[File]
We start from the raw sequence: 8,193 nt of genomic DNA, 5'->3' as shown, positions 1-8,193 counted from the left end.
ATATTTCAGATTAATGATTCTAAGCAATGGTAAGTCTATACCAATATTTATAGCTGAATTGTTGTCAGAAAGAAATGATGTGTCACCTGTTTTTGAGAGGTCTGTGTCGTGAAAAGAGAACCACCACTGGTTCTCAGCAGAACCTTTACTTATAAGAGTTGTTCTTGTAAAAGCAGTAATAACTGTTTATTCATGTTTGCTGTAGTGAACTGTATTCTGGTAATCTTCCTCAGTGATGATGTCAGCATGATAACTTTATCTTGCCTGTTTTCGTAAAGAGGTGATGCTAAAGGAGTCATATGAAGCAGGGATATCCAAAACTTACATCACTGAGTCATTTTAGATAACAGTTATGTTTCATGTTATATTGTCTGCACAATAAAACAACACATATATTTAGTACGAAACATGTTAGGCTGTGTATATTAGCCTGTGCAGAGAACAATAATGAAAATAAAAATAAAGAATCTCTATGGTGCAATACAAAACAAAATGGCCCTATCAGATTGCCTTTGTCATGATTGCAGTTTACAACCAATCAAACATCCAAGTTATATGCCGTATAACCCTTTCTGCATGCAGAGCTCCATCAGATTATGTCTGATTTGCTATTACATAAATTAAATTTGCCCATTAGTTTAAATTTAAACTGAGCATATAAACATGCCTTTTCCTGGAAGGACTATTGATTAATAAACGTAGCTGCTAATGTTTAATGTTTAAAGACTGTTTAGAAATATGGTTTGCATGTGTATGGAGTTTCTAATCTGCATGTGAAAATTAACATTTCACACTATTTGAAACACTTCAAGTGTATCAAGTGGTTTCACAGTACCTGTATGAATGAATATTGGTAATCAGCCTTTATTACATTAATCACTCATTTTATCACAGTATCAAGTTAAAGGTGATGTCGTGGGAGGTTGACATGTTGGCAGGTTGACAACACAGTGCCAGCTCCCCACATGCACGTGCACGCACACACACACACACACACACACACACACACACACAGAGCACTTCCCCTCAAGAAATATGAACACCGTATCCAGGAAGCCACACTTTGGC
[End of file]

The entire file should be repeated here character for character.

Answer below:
We start from the raw sequence: 8,193 nt of genomic DNA, 5'->3' as shown, positions 1-8,193 counted from the left end.
ATATTTCAGATTAATGATTCTAAGCAATGGTAAGTCTATACCAATATTTATAGCTGAATTGTTGTCAGAAAGAAATGATGTGTCACCTGTTTTTGAGAGGTCTGTGTCGTGAAAAGAGAACCACCACTGGTTCTCAGCAGAACCTTTACTTATAAGAGTTGTTCTTGTAAAAGCAGTAATAACTGTTTATTCATGTTTGCTGTAGTGAACTGTATTCTGGTAATCTTCCTCAGTGATGATGTCAGCATGATAACTTTATCTTGCCTGTTTTCGTAAAGAGGTGATGCTAAAGGAGTCATATGAAGCAGGGATATCCAAAACTTACATCACTGAGTCATTTTAGATAACAGTTATGTTTCATGTTATATTGTCTGCACAATAAAACAACACATATATTTAGTACGAAACATGTTAGGCTGTGTATATTAGCCTGTGCAGAGAACAATAATGAAAATAAAAATAAAGAATCTCTATGGTGCAATACAAAACAAAATGGCCCTATCAGATTGCCTTTGTCATGATTGCAGTTTACAACCAATCAAACATCCAAGTTATATGCCGTATAACCCTTTCTGCATGCAGAGCTCCATCAGATTATGTCTGATTTGCTATTACATAAATTAAATTTGCCCATTAGTTTAAATTTAAACTGAGCATATAAACATGCCTTTTCCTGGAAGGACTATTGATTAATAAACGTAGCTGCTAATGTTTAATGTTTAAAGACTGTTTAGAAATATGGTTTGCATGTGTATGGAGTTTCTAATCTGCATGTGAAAATTAACATTTCACACTATTTGAAACACTTCAAGTGTATCAAGTGGTTTCACAGTACCTGTATGAATGAATATTGGTAATCAGCCTTTATTACATTAATCACTCATTTTATCACAGTATCAAGTTAAAGGTGATGTCGTGGGAGGTTGACATGTTGGCAGGTTGACAACACAGTGCCAGCTCCCCACATGCACGTGCACGCACACACACACACACACACACACACACACACACACAGAGCACTTCCCCTCAAGAAATATGAACACCGTATCCAGGAAGCCACACTTTGGC